A team of University of Montana researchers has been awarded a two-year National Science Foundation grant to study the ethics of solar radiation management (SRM), the intentional engineering of the earth’s climate to offset climate change. The project brings social science research together with ethical analysis to examine the views of stakeholders from politically powerful and marginalized populations on the moral challenges associated with deliberately engineering the climate. As part of their work, the research team and the Program on Ethics and Public Affairs hosted a three-day workshop in October of 2010 at the University of Montana.
During breaks between sessions short interviews with a number of our speakers were conducted. Interviewees were asked to comment on the ethics of solar radiation management based on the following prompts:
–Under what conditions could you imagine proceeding with field testing and eventual deployment of SRM?
—What are the most challenging ethical issues that SRM presents?
—What steps should be taken immediately to address these challenges?
- Jason Blackstock, Center for International Governance Innovation
- Ben Hale, Philosophy and Environmental Studies, University of Colorado, Boulder
- Nicole Hassoun, Department of Philosophy, Carnegie Mellon University
- David Keith, Director, ISEEE Energy and Environmental Systems Group, Departments of Chemical and Petroleum Enginering and Economics, University of Calgary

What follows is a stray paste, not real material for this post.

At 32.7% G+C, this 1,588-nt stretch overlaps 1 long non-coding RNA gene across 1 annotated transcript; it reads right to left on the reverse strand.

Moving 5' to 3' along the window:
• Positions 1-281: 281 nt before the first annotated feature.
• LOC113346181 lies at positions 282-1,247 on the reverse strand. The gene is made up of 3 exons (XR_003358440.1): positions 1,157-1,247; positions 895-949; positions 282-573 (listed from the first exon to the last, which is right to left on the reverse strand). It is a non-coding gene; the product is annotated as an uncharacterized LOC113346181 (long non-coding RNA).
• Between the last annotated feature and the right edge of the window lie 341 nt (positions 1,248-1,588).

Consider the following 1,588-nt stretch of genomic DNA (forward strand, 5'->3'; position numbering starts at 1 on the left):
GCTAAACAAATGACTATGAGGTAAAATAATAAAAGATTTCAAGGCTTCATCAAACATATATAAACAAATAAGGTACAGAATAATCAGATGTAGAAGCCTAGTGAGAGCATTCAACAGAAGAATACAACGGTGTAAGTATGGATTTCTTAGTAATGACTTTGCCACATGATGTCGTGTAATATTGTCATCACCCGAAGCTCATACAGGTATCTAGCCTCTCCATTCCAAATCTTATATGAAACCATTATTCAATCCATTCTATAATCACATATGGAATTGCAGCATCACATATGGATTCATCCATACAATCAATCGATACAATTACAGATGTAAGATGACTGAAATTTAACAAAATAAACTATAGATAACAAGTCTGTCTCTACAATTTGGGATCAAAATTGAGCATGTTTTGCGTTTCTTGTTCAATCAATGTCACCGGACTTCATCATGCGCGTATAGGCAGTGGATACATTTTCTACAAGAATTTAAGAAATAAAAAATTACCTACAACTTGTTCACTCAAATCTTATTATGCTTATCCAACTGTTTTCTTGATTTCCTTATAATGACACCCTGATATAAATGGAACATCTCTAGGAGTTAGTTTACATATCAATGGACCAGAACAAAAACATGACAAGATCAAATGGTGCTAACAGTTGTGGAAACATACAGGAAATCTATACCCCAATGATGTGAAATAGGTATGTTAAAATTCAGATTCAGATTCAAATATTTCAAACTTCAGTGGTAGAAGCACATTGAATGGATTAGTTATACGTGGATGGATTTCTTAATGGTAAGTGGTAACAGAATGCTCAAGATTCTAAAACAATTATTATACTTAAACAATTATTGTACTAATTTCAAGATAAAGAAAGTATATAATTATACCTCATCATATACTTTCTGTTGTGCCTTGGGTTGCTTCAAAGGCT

- Andrew Light, Center for American Progress and Philosophy, George Mason University
- Jane Long, Co-chair, Task Force on Geoengineering and Climate Change (NCEP) and Lawrence Livermore National Laboratory
- Clark Miller, School of Politics and Global Studies and Associate Directory, School of Science, Policy and Outcomes, Arizona State University
- Wendy Parker, Department of Philosophy, Ohio University
- Phil Rasch, Laboratory Fellow, Pacific Northwest National Laboratory
- Alan Robock, Department of Environmental Sciences, Rutgers University
- Petra Tschakert, Department of Geography, Pennsylvannia State University
- Nancy Tuana, Director, Rock Ethics Institute, Pennsylvannia State University
- Kyle Whyte, Department of Philosophy and American Indian Studies, Michigan State University